Mackenzie Health’s Epic EMR project has been led by Dr. Stephen Jackson, Dr. Aviv Gladman and Dr. Victoria Chan. As well, every area of the hospital has its own specialty physician-champion.
“IT has been a support service,” said Tam. “The clinicians have really taken a primary role to run the project.”
Buy-in to the project has been so high that Mackenzie Health has one of the highest number of “physician builders” of any Epic hospital in North America. “Physician-builder” is an Epic designation that requires doctors to be trained by Epic and to pass two levels of exams.
Given the complexity of the system, all staff and physicians must be trained in order to gain access.
“It’s like driving a car,” said Tam. “If you’re not trained on how to drive the car and operate it safely, you don’t want to give someone the keys.”
Using the system may mean that if you are a physician, you are ordering medications, and if you are a nurse, you are charting and administering the medications to the patient. These are life-changing tasks. “So, when it comes to working here, we’ve set the bar quite high, for all professions,” said Tam.
On the medication management front, noted Tam, Mackenzie Health needed to demonstrate that the closed-loop barcode-enabled technology administration had 95 percent compliance to qualify for the EMRAM Stage 7 designation.
That means the system must be consistently used by clinicians to ensure that the right medications are administered to the right patient, everywhere within the hospital – from the ED, to the medical floors and ORs.
Furthermore, additional EMRAM Stage 7 requirements include the use of barcode technology utilization for human product administration such as blood products (across the entire hospital) and human milk in the Neo-natal Intensive Care Unit (NICU).
Tam says the medication management system has contributed considerably to improved patient safety. By having to scan the medication and the patient armband, “the likelihood of medication errors is drastically reduced,” said Tam. “The system will give the nurse a very strong alert [in the event of any error in medication administration process].”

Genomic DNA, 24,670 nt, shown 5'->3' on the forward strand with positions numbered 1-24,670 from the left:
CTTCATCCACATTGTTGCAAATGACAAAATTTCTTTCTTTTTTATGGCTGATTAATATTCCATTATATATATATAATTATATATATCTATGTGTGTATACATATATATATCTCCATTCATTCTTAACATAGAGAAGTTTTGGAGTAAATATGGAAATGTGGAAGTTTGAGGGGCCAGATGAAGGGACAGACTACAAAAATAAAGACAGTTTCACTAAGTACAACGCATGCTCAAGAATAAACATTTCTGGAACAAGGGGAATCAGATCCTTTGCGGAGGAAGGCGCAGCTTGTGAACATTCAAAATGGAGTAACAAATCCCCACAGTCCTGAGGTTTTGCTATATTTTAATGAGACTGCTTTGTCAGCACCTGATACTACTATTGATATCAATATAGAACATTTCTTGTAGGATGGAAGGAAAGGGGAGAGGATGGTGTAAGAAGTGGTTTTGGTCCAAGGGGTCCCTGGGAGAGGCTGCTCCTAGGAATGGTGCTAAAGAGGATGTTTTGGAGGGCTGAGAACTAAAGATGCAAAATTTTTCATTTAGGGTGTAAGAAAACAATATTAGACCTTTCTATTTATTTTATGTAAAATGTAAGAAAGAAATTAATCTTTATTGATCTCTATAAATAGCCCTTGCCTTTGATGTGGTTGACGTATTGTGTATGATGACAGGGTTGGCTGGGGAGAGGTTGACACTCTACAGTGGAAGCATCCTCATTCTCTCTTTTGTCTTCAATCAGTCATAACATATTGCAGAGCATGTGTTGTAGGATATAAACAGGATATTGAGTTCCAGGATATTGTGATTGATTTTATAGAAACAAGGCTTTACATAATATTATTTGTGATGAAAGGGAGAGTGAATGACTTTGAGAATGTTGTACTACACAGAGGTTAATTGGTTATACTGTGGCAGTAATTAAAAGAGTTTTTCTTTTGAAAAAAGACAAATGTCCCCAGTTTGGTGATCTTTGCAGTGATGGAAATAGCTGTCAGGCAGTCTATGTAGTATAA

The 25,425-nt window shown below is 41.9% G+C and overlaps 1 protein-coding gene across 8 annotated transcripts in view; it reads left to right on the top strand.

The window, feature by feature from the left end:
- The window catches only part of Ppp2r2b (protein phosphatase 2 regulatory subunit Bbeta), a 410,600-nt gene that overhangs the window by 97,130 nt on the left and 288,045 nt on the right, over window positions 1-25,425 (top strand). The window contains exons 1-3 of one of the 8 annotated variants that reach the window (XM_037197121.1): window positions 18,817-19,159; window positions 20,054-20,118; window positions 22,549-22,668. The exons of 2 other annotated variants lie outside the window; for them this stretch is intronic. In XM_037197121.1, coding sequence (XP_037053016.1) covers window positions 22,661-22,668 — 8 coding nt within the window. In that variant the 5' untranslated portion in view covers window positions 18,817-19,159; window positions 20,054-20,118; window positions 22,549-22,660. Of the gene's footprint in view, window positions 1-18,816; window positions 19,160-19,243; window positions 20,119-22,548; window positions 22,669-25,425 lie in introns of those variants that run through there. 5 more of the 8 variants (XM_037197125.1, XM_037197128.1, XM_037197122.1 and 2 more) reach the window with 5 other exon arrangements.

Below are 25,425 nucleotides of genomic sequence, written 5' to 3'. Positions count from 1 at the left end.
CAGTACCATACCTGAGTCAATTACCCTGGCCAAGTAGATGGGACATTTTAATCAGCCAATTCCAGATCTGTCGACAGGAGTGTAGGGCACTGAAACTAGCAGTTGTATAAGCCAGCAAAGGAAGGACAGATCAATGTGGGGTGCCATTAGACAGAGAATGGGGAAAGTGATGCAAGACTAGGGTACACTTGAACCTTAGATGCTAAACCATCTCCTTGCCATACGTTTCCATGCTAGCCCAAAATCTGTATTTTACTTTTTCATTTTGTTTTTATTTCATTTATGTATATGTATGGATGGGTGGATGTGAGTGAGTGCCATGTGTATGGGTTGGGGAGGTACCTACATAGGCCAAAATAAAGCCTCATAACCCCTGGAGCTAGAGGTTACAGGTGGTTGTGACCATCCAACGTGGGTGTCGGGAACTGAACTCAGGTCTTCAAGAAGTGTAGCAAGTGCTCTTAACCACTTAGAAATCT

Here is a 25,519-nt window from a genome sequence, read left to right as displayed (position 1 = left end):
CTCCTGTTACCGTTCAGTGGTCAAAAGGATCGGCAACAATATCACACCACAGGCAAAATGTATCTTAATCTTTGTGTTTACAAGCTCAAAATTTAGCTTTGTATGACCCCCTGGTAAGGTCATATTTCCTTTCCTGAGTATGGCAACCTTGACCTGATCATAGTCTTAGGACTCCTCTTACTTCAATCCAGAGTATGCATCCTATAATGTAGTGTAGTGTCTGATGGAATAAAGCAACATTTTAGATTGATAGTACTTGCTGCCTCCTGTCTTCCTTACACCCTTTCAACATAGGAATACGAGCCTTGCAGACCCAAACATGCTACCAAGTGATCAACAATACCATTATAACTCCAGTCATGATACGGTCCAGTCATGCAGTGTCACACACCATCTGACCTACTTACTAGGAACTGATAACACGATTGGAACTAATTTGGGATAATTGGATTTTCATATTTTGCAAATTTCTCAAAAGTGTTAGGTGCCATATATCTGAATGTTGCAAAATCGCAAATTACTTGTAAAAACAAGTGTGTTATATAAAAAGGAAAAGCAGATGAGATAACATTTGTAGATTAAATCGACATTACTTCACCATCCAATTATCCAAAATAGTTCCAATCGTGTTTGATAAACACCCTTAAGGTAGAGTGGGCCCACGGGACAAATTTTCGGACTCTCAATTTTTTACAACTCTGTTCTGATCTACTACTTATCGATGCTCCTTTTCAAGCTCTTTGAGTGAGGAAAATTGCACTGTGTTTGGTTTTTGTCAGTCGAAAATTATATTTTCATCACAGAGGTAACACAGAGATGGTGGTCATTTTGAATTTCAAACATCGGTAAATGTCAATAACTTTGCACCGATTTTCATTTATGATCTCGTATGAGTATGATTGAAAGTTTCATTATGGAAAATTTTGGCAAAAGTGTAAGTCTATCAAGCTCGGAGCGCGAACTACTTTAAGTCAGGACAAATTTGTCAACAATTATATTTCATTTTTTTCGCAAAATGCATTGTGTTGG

Another area that has positively affected efficiency and patient care has been the use of electronic and voice-recognition software. In the past, physicians would dictate notes and outsource for transcription. Now, they are either typing their own notes or capturing them by voice, with voice-recognition software converting them directly into text on the screen.
The notes automatically become part of the patient’s record.
While Epic has been installed end-to-end, there are still legacy systems in operation at the hospital.
Indeed, Tam said, at the Epic launch, up to 90 legacy systems were in use, and were integrated into the Epic EMR through the use of interfaces. Since then, the hospital has consolidated these systems to 26, and an effort continues to reduce this number.
Mackenzie Health, situated in the fast-growing 905 belt outside Toronto, is currently building a second hospital site, called Mackenzie Vaughan Hospital.
Mackenzie Vaughan Hospital is the first hospital to be built in the city of Vaughan, and the first new hospital to be built in the York Region in the last 30 years. It’s scheduled to open in late 2020, and through the use of advanced technologies, it will be one of Canada’s “smartest” hospitals.
The plan is for continual improvements at both sites. “We’ve now got the platform to do this,” said Diane Salois-Swallow, Chief Information Officer at Mackenzie Health.